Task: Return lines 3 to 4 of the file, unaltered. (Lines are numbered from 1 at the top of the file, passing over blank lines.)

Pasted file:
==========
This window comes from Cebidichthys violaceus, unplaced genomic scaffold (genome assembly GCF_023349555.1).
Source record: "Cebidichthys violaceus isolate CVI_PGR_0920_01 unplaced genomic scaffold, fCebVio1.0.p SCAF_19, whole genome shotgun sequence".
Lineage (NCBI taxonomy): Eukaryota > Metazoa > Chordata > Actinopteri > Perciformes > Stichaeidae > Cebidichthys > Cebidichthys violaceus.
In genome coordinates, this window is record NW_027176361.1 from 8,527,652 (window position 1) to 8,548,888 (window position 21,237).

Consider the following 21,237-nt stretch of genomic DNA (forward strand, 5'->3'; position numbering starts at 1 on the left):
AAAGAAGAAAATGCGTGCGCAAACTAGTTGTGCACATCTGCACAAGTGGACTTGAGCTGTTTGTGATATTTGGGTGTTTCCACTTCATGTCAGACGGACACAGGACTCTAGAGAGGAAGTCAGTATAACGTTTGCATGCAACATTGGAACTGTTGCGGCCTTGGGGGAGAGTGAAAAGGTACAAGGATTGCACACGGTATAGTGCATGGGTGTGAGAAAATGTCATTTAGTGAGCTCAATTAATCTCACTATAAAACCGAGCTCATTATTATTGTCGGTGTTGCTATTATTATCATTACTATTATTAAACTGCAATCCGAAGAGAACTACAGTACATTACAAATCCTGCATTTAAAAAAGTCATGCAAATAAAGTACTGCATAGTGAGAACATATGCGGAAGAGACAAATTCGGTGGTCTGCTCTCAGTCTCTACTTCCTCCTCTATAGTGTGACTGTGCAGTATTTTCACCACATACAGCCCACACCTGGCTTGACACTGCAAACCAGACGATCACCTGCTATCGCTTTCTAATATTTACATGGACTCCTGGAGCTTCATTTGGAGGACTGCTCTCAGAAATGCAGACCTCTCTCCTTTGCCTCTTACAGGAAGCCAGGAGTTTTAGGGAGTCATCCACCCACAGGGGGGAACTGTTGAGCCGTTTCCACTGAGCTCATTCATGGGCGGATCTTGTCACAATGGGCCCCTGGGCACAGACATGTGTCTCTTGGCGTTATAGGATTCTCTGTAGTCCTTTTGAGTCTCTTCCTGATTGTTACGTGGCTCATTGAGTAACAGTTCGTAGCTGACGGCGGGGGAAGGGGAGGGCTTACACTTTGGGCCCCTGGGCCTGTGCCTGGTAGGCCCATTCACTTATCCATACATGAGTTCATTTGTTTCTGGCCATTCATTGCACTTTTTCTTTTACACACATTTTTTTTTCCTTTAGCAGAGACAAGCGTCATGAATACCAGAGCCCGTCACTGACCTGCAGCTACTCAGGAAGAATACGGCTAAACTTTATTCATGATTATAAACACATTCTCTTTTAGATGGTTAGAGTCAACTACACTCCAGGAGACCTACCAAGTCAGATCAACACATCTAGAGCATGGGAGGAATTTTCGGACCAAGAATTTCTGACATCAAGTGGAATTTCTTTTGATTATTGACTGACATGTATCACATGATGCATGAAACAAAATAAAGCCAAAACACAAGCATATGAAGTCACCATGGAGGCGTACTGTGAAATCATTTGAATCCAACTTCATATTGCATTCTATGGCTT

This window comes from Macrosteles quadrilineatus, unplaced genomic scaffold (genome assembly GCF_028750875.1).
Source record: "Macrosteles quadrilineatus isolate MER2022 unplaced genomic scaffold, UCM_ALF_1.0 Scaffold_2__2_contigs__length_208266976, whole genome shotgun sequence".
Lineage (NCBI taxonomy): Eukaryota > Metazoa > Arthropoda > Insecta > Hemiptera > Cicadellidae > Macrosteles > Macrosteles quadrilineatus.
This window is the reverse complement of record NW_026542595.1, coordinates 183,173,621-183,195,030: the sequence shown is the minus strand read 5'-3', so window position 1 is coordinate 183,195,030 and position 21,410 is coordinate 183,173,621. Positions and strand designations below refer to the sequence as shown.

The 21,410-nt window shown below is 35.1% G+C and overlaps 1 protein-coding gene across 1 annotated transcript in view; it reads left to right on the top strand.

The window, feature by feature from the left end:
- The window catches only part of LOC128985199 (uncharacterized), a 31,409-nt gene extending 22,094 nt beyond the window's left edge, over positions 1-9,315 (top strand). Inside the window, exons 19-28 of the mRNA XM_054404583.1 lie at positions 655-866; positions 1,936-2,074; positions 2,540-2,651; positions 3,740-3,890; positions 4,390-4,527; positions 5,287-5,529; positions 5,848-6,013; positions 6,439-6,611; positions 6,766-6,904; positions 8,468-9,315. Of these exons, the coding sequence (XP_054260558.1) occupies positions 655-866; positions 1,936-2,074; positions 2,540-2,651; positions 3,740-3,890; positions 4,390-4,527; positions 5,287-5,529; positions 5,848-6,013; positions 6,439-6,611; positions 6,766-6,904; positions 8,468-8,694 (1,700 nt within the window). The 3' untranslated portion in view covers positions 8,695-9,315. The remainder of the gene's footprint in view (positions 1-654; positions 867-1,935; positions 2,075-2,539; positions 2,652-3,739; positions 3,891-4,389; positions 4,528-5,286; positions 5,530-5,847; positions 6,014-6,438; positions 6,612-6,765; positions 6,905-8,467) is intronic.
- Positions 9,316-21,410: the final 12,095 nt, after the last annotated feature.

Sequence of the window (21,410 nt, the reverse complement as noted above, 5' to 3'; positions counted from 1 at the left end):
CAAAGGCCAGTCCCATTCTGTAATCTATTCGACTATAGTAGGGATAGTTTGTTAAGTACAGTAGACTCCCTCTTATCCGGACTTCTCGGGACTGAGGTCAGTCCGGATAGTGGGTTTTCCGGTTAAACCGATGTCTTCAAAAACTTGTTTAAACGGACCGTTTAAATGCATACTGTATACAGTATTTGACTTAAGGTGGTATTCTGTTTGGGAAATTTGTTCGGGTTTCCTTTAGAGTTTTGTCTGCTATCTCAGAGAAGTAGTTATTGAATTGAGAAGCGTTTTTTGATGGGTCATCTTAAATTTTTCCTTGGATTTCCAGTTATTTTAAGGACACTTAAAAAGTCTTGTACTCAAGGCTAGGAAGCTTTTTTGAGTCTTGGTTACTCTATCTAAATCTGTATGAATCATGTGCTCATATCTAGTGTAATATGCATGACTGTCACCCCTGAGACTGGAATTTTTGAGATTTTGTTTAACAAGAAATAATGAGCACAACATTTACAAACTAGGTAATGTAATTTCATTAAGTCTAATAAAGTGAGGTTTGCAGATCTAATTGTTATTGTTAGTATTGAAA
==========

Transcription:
Lineage (NCBI taxonomy): Eukaryota > Metazoa > Chordata > Actinopteri > Perciformes > Stichaeidae > Cebidichthys > Cebidichthys violaceus.
In genome coordinates, this window is record NW_027176361.1 from 8,527,652 (window position 1) to 8,548,888 (window position 21,237).